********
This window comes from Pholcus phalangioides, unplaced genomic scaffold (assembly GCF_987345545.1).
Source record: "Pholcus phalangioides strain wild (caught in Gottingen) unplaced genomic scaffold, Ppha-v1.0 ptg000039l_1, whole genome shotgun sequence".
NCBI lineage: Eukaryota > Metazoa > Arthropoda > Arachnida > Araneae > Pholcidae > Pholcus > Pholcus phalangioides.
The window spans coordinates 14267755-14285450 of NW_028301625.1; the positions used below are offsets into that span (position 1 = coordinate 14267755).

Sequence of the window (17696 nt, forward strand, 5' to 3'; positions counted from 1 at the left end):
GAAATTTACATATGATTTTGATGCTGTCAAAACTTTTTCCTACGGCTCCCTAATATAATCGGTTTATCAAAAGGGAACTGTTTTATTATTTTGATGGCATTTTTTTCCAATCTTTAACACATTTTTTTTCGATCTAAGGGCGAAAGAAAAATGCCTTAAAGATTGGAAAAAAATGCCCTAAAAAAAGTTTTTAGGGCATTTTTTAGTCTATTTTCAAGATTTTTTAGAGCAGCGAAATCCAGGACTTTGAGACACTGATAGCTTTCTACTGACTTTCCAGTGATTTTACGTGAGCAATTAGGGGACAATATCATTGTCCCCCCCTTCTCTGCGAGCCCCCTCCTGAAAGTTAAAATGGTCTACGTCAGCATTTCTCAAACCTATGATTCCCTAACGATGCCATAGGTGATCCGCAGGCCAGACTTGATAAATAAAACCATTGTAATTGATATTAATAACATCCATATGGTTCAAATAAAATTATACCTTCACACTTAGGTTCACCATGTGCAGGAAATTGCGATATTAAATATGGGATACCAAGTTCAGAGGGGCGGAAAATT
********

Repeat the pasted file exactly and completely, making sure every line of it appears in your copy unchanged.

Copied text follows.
This window comes from Pholcus phalangioides, unplaced genomic scaffold (assembly GCF_987345545.1).
Source record: "Pholcus phalangioides strain wild (caught in Gottingen) unplaced genomic scaffold, Ppha-v1.0 ptg000039l_1, whole genome shotgun sequence".
NCBI lineage: Eukaryota > Metazoa > Arthropoda > Arachnida > Araneae > Pholcidae > Pholcus > Pholcus phalangioides.
The window spans coordinates 14267755-14285450 of NW_028301625.1; the positions used below are offsets into that span (position 1 = coordinate 14267755).

Sequence of the window (17696 nt, forward strand, 5' to 3'; positions counted from 1 at the left end):
GAAATTTACATATGATTTTGATGCTGTCAAAACTTTTTCCTACGGCTCCCTAATATAATCGGTTTATCAAAAGGGAACTGTTTTATTATTTTGATGGCATTTTTTTCCAATCTTTAACACATTTTTTTTCGATCTAAGGGCGAAAGAAAAATGCCTTAAAGATTGGAAAAAAATGCCCTAAAAAAAGTTTTTAGGGCATTTTTTAGTCTATTTTCAAGATTTTTTAGAGCAGCGAAATCCAGGACTTTGAGACACTGATAGCTTTCTACTGACTTTCCAGTGATTTTACGTGAGCAATTAGGGGACAATATCATTGTCCCCCCCTTCTCTGCGAGCCCCCTCCTGAAAGTTAAAATGGTCTACGTCAGCATTTCTCAAACCTATGATTCCCTAACGATGCCATAGGTGATCCGCAGGCCAGACTTGATAAATAAAACCATTGTAATTGATATTAATAACATCCATATGGTTCAAATAAAATTATACCTTCACACTTAGGTTCACCATGTGCAGGAAATTGCGATATTAAATATGGGATACCAAGTTCAGAGGGGCGGAAAATT